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Flashcards in Module D-13 Deck (53):

Where are Gustatory functions active?

In tongue and associated parts of the oral cavity like epiglottis


which are the 5 taste qualities?



Umami is the taste of __________

Monosodium Glutamate (MSG)


Describe the transduction process of taste

1) apical pole of the taste receptor cells, which is oriented towards the taste pore, is the site of signal transduction. 2)Their basal pole is the site of release of transmitter substances, which activate the afferent fibers forming different cranial nerves
3) taste receptor cells have NO AXONS


what are the cell types found in the taste bud?

1) Taste receptor cell
2) Basal cell
3) axon of afferent fibers


Function of Basal cells

can undergo cell division and form the precursors for the development of new taste receptor cells


What mechanism is used to transduce signal for SALTY and SOUR?



What mechanism is used to transduce signal for SWEET and BITTER?



Describe the ionotropic transduction of salty taste

1) Sodium ions enter amiloride sensitive sodium channels. 2) Inward current of positively charged ions
3) Depolarization of the taste receptor cell
4) Opens voltage-gated calcium channels
5) Release of transmitter from the synaptic vesicles at the
base of the receptor cell.


Describe the ionotropic transduction of SOUR taste

1) Hydrogen ions (protons), which can work in two ways.
a) enter amiloride sensitive sodium channels, or
b) can block potassium channels, which would be
open at rest.
2) This causes a depolarization of the taste receptor cell by:
a) Either the inward current of positively charged
sodium ions, or
b) the blockage of outward current of positively
charged potassium ions
3) opens voltage-gated calcium channels
4)Transmitter release


Describe the Metabotropic transduction of SWEET taste

1) A molecule with sweet taste qualities binds to its
metabotropic receptor
2) G Protein is released which activates Adenylyl cyclase
3) The enzyme Adenylyl cyclase induces synthesis of the second messenger cyclic AMP (cAMP).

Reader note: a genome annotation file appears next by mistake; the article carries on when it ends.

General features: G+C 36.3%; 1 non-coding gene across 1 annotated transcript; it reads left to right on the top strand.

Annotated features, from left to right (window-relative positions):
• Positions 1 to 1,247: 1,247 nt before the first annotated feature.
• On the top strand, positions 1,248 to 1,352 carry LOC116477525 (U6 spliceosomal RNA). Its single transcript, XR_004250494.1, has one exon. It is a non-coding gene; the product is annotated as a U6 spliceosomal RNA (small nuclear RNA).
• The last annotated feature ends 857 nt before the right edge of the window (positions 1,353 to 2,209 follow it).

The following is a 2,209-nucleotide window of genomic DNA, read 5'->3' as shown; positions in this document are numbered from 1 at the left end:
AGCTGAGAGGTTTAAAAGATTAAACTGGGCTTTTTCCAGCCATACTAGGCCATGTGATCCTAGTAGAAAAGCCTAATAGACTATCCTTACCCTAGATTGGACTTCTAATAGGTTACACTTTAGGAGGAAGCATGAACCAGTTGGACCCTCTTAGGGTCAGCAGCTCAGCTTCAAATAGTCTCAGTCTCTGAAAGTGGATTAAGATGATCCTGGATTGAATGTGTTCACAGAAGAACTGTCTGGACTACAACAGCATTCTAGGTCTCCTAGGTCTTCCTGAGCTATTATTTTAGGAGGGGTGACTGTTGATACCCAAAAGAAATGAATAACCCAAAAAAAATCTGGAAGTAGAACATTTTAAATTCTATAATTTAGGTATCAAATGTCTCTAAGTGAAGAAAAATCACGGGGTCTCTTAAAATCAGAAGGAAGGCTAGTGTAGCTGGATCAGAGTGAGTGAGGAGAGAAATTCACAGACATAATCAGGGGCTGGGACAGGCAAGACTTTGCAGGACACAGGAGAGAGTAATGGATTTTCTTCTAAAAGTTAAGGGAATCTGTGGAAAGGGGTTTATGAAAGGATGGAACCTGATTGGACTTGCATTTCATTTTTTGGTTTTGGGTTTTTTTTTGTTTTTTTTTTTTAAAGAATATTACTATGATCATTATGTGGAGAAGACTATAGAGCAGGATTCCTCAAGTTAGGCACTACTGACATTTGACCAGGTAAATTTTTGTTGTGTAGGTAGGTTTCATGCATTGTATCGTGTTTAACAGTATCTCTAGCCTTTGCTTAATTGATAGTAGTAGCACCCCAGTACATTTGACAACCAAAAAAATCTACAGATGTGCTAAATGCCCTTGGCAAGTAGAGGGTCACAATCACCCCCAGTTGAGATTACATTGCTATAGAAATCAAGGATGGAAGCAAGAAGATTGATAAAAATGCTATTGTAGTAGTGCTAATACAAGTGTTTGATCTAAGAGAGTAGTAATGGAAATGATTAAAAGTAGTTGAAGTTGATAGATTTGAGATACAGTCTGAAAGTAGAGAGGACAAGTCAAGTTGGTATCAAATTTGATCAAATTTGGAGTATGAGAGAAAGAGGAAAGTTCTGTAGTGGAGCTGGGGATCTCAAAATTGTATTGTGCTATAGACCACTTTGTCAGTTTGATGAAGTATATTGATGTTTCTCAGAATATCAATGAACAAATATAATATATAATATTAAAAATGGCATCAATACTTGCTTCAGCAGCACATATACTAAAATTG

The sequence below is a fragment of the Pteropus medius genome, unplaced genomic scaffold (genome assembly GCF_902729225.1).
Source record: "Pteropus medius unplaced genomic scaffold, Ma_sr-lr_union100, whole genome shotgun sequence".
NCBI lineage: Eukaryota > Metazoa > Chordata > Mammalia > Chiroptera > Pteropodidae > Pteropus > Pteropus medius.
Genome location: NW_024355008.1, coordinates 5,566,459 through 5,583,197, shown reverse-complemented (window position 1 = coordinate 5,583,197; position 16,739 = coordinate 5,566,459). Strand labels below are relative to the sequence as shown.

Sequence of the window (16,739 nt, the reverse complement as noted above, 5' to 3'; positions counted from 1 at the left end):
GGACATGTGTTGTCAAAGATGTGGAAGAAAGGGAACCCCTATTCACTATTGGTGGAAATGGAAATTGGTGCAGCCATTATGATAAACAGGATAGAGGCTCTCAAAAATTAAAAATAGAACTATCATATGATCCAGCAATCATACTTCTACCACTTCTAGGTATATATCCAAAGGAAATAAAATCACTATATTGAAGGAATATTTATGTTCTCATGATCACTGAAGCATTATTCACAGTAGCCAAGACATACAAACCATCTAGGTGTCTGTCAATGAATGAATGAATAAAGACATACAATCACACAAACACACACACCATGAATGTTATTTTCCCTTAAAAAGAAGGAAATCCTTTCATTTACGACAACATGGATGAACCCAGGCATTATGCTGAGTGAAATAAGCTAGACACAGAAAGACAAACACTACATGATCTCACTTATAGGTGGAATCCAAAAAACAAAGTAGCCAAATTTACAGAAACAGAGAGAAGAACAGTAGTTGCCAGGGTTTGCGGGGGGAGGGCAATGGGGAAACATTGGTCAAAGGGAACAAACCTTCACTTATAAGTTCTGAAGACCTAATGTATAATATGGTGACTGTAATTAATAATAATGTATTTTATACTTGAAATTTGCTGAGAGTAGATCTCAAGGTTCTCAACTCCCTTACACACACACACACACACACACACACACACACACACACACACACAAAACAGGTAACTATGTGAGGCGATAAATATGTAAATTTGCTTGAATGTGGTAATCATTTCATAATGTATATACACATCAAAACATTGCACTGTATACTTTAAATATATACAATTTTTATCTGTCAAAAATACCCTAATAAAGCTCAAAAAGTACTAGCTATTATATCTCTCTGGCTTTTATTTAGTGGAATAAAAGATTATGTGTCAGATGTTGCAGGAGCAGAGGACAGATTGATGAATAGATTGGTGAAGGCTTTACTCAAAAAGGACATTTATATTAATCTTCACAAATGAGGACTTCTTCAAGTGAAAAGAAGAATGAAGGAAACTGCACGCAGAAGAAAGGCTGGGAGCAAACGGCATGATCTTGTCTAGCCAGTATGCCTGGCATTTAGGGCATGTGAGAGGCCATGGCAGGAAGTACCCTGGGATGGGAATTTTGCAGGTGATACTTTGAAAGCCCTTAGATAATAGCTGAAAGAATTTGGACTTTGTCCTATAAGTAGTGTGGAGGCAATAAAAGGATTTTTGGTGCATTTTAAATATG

4)cAMP causes the closure of potassium channels, reduces the outward current of positive charges
5) Leads to a depolarization of the cell,
6) the opening of voltage-gated calcium channels
7) increase in intracellular calcium causes transmitter release onto afferents


Describe the Metabotropic transduction of bitter taste

1) A molecule with bitter taste qualities binding to its receptor , G protein is released
2) Activates the enzyme phospholipase C
3) starts the inositol tris phosphate cascade
4) PIP2 -> IP3
5) increase in the concentration of intracellular Calcium. 6)This allows an inward current of sodium ions through a channel specific to taste receptor cells
7) increase in intracellular calcium causes transmitter release onto afferents
8) there is also additional blockage of K+ channels


What is one main difference btw gustatory pathway and the other sensory pathways?

Gustatory stay ipsilateral,ie, dont cross midline


Which nerve carries sensory information for anterior 2/3rds of tongue?

CN VII (facial nerve)


Which nerve carries sensory information for posterior 1/3rds of tongue?

CN IX (Glossopharyngeal)


Which 3 nerves carry gustatory information?

CN VII, IX and X


Which nerve carries sensory information for most posterior part of tongue?

CN X vagus


Which gustatory sensory info does facial nerve carry?

sweet, salty & sour


Which gustatory sensory info does glossopharyngeal nerve carry?

sour and bitter


What type of neurons are primary afferent neurons of the gustatory pathways?

Pseudounipolar neurons


Where are cell bodies for primary afferent neurons of the gustatory pathways located?

1) Geniculate ganglion of the facial nerve
2) Inferior ganglion of the glossopharyngeal
3) Inferior ganglion of the vagus nerve


Describe the gustatory pathway.

1) Afferent fibers originating in the tongue enter the brainstem at the pontomedullary junction or below.
2)They synapse in the nucleus of the solitary tract (also called solitary nucleus).
3) Fibers of the second order neurons don’t cross the midline and ascend, to form synapses in the ipsilateral ventral posterior medial (VPM) nucleus of the thalamus.
4) Fibers of the third order neurons located in the thalamus synapse in the primary gustatory cortex, which is located in the insular lobe and the lower parts of the
postcentral gyrus.


Which cells are the Olfactory Transducers?

Olfactory receptor neuron NOT receptor cells


What are the cell types in the olfactory epithelium?